A comparison comes to mind with the outpouring of dignified but palpable mass anger at the coldness and indifference displayed by the Queen and her family towards Diana, Princess of Wales, after she died. Where there is genuine and authentic public feeling there is an opportunity for cynical exploitation. The protest over Diana was skilfully manipulated into a re-establishment of public support for the monarchy and its system.
Likewise, the potential for Wootton Bassett to become an unofficial protest was circumscribed by laudatory coverage, the mobilisation of the Royal British Legion and the fact that the Army had been looking for ways to turn back public hostility to the wars. A desire to honour the fallen was nudged into a celebration of British power. Then, in early 2011 RAF Lyneham stopped being used as the point of arrival as Brize Norton replaced it. The drive through ceased and Wootton Bassett was wrapped in ermine to be known henceforth as Royal Wootton Bassett, in gratitude for its loyalty.
Despite this, the endorsements of the British Legion and the Army, and media laudations, the silent gatherings retain an eerie force still, as an insistent public acknowledgement of the cost of war, and a reminder of what was going wrong in Iraq and Afghanistan. While the town may be wrapped in loyal fur, its name also symbolises a reproach to the politicians and generals. Meanwhile, though deprived of a high-street salute, the coffins continue to return week after week.
At the same time that Wootton Bassett was honouring the dead in 2007, Help for Heroes was founded (it has now generated over £100 million for the wounded) and Steve McQueen’s conceptual art response to Basra was exhibited.  Robert Lawrence, the hero of Tumbledown now in his fifties, founded Global Adventure Plus to "help ex-servicemen get back on their feet" by "rekindling enthusiasm for life". He notes on its website,
It is startling to learn that in comparison to the 256 British killed during the Falklands conflict over 370 have since committed suicide, it is believed that over 25% of our homeless are ex military and the largest occupational group within HM prisons are ex military.
It is not clear if these figures are accurate or, if they are, whether they are due to the experience of combat, the failure of aftercare, the way the Army treats soldiers, or because a relatively high proportion of young men who are already unstable are drawn to the Army in the first place. However, there is anger among a significant number of British veterans. The costs they pay for active deployment are celebrated in purely human terms as a job done heroically, while their heroism is disassociated from a cause that clearly demands such sacrifice.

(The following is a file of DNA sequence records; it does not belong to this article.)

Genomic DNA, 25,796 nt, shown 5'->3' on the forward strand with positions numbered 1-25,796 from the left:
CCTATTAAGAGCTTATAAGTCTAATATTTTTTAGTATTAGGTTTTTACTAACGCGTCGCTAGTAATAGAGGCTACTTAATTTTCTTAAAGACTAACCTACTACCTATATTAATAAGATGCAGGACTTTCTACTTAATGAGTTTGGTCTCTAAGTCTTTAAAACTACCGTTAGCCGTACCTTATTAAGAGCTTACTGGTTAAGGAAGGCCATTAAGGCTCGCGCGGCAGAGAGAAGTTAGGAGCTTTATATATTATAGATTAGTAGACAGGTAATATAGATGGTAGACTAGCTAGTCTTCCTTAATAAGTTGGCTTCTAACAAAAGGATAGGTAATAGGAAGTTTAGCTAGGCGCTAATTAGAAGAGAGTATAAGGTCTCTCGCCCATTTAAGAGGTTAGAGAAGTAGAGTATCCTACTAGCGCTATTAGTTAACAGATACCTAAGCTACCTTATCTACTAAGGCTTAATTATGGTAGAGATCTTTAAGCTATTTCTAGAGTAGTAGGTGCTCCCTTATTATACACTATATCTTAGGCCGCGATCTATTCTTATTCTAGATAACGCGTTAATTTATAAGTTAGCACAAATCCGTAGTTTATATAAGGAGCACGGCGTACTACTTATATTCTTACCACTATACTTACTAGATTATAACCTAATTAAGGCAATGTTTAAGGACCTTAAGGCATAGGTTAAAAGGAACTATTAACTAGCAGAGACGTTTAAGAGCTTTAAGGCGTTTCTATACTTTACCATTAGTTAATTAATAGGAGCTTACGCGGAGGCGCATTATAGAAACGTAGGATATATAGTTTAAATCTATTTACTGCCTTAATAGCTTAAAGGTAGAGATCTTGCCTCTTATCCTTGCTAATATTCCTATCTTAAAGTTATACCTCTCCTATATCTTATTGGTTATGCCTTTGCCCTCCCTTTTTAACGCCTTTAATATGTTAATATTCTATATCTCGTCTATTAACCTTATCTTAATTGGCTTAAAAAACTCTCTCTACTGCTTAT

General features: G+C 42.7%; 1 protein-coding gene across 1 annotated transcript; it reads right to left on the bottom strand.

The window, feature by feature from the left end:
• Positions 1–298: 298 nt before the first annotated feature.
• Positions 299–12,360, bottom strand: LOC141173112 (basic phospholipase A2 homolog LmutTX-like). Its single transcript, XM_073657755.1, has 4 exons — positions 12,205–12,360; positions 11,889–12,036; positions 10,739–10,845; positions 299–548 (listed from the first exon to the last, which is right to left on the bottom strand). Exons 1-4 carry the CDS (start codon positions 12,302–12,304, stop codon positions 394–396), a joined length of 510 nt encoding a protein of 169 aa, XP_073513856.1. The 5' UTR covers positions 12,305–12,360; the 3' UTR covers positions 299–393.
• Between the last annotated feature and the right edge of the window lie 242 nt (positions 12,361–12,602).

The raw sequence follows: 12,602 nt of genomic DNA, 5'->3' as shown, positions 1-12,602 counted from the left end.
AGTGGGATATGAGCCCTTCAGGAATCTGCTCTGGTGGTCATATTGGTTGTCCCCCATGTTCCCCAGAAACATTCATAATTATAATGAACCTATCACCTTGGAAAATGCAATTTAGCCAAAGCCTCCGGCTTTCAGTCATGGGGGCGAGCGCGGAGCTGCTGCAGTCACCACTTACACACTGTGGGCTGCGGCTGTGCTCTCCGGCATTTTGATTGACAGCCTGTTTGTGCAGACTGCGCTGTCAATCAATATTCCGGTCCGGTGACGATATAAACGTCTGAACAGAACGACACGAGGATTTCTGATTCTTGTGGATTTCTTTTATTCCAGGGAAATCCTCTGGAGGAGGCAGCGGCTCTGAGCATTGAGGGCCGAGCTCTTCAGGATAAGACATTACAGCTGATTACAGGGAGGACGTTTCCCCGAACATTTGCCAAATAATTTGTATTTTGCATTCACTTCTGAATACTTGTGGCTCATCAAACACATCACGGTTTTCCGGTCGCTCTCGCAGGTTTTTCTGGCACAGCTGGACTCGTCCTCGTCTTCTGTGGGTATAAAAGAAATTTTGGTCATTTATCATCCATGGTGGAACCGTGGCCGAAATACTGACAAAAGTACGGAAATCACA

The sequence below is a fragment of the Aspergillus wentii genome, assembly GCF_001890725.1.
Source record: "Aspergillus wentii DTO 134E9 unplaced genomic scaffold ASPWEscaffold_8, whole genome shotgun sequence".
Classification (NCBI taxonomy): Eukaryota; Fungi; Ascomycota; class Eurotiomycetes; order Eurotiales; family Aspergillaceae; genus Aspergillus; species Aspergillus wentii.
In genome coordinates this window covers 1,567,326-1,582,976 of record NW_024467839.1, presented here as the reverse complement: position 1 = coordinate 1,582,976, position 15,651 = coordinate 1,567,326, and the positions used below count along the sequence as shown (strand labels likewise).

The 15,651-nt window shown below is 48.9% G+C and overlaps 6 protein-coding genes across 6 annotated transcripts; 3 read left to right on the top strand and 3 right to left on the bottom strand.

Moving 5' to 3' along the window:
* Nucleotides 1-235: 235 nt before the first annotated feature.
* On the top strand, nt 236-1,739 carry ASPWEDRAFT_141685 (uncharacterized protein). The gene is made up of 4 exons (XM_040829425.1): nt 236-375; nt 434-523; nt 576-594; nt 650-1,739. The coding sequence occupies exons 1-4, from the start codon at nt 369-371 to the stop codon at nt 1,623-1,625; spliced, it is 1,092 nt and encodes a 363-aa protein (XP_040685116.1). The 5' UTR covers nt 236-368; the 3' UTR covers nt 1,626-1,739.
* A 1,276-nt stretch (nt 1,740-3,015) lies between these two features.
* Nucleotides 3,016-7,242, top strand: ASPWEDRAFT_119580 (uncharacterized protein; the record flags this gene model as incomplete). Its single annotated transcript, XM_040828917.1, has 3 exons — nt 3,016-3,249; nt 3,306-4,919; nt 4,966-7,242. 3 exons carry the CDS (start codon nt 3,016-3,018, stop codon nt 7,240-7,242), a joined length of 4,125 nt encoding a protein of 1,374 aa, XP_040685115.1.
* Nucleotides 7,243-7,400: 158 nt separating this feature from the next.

What better, what more human way to smother such anger, than a love song? Who could object to the Military Wives Choir ‘capturing’ the Christmas’ number one of 2011, selling over half a million copies of ‘Wherever You Are’? To do so risks appearing to be a hard-hearted cynic or a snob. Of course I cheer the humanity of those expressing their love at a distance, and share their trepidation. But these emotions are being exploited. "Wherever you are . . . may your courage never cease". Fighting men are being backed irrespective of the cause. Helmand is currently the source of most British losses, in a campaign that has seen nearly as many British killed as the Falklands and Iraq combined. As Henry Porter has pointed out, it is likely that the UK forces’ occupation of Helmand created the conflict there – and certainly made it worse. What’s the point of that? But would the choir have received the same support from the BBC had the military wives sung "Whatever you do", or if they’d included the immortal line, "Is it worth it?", from Elvis Costello’s response to the Falklands, ‘Shipbuilding’?
That old Military Covenant (fooled you)
There was a small, but outspoken, protest against the treatment of soldiers and their families. Its authentic, passionate and justified nature threatened to grow into a larger objection to the misuse of the armed forces that connected to the various anti-war movements and become a challenge to the way we are governed. It could even have given lasting force to the huge demonstrations against the Iraq war. This danger to the regime was pre-emptively disarmed – by being appropriated. The generals themselves led the protest movement against the treatment of their men.
I discuss this here as an essential introduction to Iron Britannia in 2012, because this is how they are preparing for the next Falklands war. They need to prevent soldiers saying ‘Mother, it wasn’t worth it’ – and this is how they are going about it. The so-called Military Covenant is the signal of future war: wherever it is, it will be worth it for the boys. The Independent on Sunday launched a massive campaign for it in 2007 backed by the British Legion and others, headlining it: ABANDONED - THE DISGRACEFUL TREATMENT OF BRITAIN'S FIGHTING MEN AND WOMEN
The Independent on Sunday wants soldiers to have the right to expect any war to be lawful, to have adequate resources, the right to be properly cared for in the event of injury and the right to know that, in the event of their death, their families will be properly looked after.